Sometimes, folk find a group or a person or a someone, who has experienced a loss only they thought they felt. Sharing stories, exchanging tears. Life begins to not feel so lonely. You have connected with someone who feels it. Like alot of things in life, as humans we tend to be drawn to others like us. Not all humans are the same. Not all stories are the same. But pain, pain is the same. Loss is the same. Death, however it becomes us, is the same. Whatever we have in life, we all end up the same, in death.

There are no magic wands, quick heals, ways around it or corners to cut. Grief, is what it is. There is a saying, that ‘time is a healer.’ Time is important. Time doesn’t take it away – at all. Over time, we learn to live with it. Over time, we learn to adjust – to life without. It isn’t the same life, it can’t be, but it is still life. We make changes, adapt. It doesnt go away, but in time death becomes less intense and dark times become less absorbing. Tears fall for moments, not hours. Thoughts gradually incorporate happier times from before. A photo sparks a memory and a memory is shared. Re-living moments from before helps the soul to mend. There was life before and there will be life after.

Grief will not let us go. It is us, who must let go of grief.

We know not how, but with time, it will happen.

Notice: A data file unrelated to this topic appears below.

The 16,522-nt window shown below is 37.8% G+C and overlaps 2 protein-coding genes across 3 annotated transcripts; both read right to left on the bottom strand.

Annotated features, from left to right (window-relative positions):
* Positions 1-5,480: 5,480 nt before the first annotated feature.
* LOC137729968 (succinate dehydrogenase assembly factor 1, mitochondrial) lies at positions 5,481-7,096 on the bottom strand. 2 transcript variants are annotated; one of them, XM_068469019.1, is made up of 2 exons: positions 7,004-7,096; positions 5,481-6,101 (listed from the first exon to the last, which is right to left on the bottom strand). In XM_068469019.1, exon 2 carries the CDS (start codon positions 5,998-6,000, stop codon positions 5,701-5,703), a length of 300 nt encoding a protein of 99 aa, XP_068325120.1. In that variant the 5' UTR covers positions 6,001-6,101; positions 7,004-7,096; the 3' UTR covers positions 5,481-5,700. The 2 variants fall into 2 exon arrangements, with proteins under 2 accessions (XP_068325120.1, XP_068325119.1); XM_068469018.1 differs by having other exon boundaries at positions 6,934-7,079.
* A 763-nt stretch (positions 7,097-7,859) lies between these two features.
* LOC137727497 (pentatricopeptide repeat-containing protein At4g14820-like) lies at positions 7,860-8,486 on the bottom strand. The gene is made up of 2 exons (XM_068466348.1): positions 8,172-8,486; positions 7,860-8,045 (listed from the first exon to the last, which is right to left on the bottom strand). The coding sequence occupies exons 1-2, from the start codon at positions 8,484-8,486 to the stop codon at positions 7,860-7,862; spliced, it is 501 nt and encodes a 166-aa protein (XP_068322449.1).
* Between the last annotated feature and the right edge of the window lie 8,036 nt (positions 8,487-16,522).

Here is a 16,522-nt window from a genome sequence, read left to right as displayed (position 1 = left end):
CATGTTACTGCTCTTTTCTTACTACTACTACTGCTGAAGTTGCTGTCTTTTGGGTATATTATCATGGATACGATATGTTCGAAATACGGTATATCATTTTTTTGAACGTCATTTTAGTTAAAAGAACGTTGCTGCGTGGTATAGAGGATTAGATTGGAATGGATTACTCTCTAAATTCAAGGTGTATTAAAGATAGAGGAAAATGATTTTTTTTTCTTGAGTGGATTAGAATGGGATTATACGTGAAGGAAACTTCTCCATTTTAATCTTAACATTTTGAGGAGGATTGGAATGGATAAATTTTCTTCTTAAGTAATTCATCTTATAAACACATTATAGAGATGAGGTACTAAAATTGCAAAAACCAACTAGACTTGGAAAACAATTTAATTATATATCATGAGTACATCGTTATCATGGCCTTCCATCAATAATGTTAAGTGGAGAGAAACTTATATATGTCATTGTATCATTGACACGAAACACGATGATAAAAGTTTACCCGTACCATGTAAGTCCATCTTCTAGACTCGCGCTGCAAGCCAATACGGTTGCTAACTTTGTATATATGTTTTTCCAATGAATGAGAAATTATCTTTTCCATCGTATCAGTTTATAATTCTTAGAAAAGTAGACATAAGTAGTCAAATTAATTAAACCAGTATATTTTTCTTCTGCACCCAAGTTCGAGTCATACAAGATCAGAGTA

Of course, at the end, their are always rainbows and bright lights with hope growing by the day. After grief, there is a future because of course, life does go on, as we know. But only when we are ready.


Spring clean

Springing into the second quarter of the year, with promises of change and growth.

After a cold and murky winter, the glimmer of a delicate tiny green shoot coming up from deep in the ground, having pushed through the mound of dirt, struggling to keep its head up and stand tall in spite of insect attacks and human footprints, it finds the strength to battle on and come into the light.

Birds being chased through the skies and upon rooftops, in looking for a mate. Searching for all kinds of material to line a new nest and make it home for the warm months ahead.  Laying eggs in unsafe places and committing to sit and keep them warm, until they hear that magical cracking of shells, marking the beginning of the real hard work to come.

As humans, we too are making small changes. Some go unnoticed and other things, we don’t mind putting in a little more effort. People seem happier, more polite and are generally rushing around a little less.  It’s time to throw out that old toot, give away coats we won’t be wearing again and get those old sandals out for checking. Time to wash those windows and clear the cob webs…in every sense.